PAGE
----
Oklahoma to increase wind-generated power
OKLAHOMA CITY (AP) — A federal agency says Oklahoma will likely see an increase in wind-generated electricity used to power homes.
Data from the U.S. Energy Information Administration says developers are planning to increase wind power capacity with projects primarily in Oklahoma, Illinois, Iowa, Minnesota and Texas.
The state is expected to see an increase in total wind generating capacity by spring 2015, The Journal Record (http://bit.ly/1ruY2Zr ) reported. Oklahoma has 3,100 megawatts of wind power capacity and that number is expected to grow by 2,100 megawatts.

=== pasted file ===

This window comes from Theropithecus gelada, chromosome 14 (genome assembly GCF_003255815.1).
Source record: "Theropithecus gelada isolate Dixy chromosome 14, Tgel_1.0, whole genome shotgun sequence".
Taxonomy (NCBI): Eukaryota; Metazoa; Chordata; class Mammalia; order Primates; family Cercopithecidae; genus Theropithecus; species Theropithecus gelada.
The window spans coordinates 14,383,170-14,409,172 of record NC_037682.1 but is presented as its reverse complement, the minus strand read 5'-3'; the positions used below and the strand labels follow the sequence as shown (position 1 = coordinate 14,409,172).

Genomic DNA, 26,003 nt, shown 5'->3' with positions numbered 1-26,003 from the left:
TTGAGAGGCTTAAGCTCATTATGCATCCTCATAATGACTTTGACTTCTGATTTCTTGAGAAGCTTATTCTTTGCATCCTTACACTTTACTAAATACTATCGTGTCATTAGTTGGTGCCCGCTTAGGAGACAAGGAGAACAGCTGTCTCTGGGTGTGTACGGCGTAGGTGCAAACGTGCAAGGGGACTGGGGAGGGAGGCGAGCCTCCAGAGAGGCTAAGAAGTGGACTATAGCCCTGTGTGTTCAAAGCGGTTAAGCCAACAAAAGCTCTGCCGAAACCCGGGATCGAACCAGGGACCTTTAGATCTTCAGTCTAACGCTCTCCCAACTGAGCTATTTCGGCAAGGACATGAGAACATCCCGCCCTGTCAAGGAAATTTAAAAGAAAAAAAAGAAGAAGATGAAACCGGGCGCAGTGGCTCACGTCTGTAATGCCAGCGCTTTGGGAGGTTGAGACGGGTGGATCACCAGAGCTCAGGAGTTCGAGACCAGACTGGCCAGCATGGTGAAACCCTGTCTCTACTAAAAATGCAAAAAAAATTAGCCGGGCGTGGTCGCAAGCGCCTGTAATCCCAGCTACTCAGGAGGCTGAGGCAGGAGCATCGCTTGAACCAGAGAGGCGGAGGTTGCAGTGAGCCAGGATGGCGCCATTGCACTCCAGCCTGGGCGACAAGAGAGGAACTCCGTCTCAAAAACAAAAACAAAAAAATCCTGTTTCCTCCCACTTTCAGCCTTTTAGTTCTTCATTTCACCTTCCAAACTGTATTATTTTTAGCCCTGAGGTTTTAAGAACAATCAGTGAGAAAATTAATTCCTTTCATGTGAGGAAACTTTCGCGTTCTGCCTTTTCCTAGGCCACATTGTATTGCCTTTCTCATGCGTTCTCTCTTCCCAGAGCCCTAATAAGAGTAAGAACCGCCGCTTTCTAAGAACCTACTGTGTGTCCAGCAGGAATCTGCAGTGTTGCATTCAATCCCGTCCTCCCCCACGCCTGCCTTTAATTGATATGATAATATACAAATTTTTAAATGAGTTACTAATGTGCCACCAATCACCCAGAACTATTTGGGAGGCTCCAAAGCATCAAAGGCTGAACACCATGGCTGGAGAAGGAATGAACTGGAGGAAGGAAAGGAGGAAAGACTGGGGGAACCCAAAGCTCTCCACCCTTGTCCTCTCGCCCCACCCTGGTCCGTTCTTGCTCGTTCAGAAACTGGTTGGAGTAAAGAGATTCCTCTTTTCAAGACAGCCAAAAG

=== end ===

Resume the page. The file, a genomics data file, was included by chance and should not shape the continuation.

Michael Teague, the Oklahoma Secretary of Energy and Environment, said the state has the fifth-lowest electricity cost in the United States, behind Kentucky and Wyoming, which rely on coal, and Washington and Idaho, which use hydropower.
Electricity from wind farms comprises 15 percent of all power in Oklahoma, and he said they help keep the state’s energy portfolio balanced.
“For us it is a business decision,” Teague said. “We want wind because it is good for our utilities and electricity rates.”
Information from: The Journal Record, http://www.journalrecord.com